With just three weeks left in the 2012 legislative session, the majority party has yet to release its budget plan to solve the roughly $1.1 billion spending gap. We’ve known about this problem since last summer and, I would argue, my colleagues and I warned the majority party back in 2007 when its budget writers began their spending spree.
About Joel Kretz
Stories by Joel Kretz
It’s no secret Washington is in a financial hole. The current budget is still $600 million in deficit and the projected spending gap for the 2011-13 budget is nearing $5 billion. We believe it is past-time to take bold actions that put our state on solid financial footing. State government needs to get realistic about what we taxpayers can afford, and what we can’t.
I recently hosted a community call in our legislative district. Thousands of constituents participated and, as I suspected, jobs and the economy and taxes and spending were the top issues facing our communities. During the call, I asked participants how they would prefer to solve the $2.7 billion budget shortfall. Here are the results:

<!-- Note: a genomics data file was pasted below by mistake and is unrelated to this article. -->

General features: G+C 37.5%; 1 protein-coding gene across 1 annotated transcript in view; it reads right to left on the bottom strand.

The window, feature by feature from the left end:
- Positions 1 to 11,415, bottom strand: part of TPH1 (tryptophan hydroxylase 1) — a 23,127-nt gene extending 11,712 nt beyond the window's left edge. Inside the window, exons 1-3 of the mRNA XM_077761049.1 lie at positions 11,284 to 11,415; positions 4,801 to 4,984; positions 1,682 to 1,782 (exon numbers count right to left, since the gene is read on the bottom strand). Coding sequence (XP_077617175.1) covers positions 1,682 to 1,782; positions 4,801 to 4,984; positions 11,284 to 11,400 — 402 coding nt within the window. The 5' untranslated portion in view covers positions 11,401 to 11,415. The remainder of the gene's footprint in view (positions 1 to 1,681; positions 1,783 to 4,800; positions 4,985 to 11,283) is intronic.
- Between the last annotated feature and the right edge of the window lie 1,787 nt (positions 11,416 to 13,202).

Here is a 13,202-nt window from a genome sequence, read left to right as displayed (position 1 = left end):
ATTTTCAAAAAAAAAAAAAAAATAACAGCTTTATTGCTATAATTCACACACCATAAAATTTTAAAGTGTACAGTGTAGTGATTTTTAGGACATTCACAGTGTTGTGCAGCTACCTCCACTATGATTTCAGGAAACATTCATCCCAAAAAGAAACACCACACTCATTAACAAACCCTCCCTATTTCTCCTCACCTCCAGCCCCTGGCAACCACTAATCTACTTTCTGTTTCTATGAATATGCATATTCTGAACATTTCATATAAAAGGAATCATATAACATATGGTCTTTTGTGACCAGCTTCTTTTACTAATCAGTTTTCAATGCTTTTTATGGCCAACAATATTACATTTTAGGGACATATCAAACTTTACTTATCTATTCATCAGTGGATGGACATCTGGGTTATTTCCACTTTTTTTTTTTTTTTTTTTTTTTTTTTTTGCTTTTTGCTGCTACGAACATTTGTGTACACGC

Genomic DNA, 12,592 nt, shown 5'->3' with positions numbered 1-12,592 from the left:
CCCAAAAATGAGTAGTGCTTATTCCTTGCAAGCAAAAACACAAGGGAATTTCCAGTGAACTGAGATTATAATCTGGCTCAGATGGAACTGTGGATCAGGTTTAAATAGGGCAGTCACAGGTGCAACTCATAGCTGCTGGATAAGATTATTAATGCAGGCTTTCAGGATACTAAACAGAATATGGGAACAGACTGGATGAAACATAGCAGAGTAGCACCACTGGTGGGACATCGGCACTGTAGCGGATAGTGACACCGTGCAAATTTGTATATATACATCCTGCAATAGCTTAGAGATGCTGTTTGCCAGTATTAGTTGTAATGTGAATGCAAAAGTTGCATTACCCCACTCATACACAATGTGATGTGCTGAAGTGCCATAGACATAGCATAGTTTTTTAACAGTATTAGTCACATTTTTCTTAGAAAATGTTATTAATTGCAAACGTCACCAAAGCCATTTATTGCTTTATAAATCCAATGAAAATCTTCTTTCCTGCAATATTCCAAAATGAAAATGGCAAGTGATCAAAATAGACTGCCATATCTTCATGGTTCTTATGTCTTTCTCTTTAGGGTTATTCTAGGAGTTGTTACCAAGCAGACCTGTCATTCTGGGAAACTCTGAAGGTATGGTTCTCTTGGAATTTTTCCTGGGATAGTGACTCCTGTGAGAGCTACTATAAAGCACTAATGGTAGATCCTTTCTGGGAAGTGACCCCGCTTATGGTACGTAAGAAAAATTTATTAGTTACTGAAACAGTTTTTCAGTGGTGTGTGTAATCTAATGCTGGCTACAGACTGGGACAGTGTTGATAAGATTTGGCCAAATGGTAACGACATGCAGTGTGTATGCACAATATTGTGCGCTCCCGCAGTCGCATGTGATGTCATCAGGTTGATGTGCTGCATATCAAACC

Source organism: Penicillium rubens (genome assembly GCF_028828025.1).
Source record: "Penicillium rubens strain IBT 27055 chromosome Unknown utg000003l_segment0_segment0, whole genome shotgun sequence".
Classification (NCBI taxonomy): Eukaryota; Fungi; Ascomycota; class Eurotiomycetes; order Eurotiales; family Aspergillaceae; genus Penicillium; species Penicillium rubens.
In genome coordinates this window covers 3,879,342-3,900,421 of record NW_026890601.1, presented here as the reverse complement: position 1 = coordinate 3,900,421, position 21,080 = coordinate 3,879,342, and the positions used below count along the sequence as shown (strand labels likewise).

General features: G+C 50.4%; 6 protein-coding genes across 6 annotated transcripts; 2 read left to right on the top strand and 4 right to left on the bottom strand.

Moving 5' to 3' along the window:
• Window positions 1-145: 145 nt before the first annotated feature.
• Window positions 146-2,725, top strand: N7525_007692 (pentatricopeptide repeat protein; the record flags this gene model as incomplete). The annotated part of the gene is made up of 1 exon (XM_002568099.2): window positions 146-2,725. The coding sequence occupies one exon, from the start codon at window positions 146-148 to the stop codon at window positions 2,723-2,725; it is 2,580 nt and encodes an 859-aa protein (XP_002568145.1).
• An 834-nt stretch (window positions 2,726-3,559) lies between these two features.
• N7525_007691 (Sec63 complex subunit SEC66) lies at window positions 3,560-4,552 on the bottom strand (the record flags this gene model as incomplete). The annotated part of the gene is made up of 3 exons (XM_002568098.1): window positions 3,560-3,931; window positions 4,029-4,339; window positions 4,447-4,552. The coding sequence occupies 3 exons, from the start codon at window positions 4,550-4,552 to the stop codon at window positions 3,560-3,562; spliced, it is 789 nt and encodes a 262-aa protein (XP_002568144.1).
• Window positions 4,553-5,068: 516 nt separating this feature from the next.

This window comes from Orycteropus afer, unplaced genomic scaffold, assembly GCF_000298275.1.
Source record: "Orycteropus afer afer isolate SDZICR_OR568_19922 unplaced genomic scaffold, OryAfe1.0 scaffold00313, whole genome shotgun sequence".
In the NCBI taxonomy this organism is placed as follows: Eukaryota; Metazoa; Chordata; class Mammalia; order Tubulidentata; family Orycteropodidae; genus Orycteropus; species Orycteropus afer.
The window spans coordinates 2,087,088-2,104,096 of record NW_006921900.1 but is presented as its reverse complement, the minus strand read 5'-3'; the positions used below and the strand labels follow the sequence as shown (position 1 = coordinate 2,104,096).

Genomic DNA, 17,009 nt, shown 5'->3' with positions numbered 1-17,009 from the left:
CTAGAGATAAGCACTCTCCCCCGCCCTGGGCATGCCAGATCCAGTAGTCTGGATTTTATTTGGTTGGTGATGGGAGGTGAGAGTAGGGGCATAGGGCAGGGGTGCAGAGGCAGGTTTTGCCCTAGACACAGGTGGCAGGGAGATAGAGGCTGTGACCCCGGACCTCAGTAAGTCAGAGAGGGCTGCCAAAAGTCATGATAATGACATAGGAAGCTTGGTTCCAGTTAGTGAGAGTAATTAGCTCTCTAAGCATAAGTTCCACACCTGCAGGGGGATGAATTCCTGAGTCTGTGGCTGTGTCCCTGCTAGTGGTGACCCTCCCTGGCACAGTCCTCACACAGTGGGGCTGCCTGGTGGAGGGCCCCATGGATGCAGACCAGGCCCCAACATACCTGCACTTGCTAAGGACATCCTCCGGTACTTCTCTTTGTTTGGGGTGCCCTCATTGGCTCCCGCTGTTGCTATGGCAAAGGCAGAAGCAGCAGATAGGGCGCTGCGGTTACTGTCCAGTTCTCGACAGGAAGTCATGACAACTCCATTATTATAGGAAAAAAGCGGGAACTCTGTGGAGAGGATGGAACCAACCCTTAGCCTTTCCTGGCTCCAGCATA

Proposed legislation to cut levy equalization stopped – for now
Whoever said, “the best is always saved for last” got it wrong! This past legislative session had a record number of new laws passed – 583 – and one of the worst bills to come up for debate in the final hour of the legislative session was House Bill 1776. This proposal would have cut $60 million from levy equalization funding and allowed wealthy school districts to make up the money by increasing property tax levy lids by four percent, or up to 35 percent.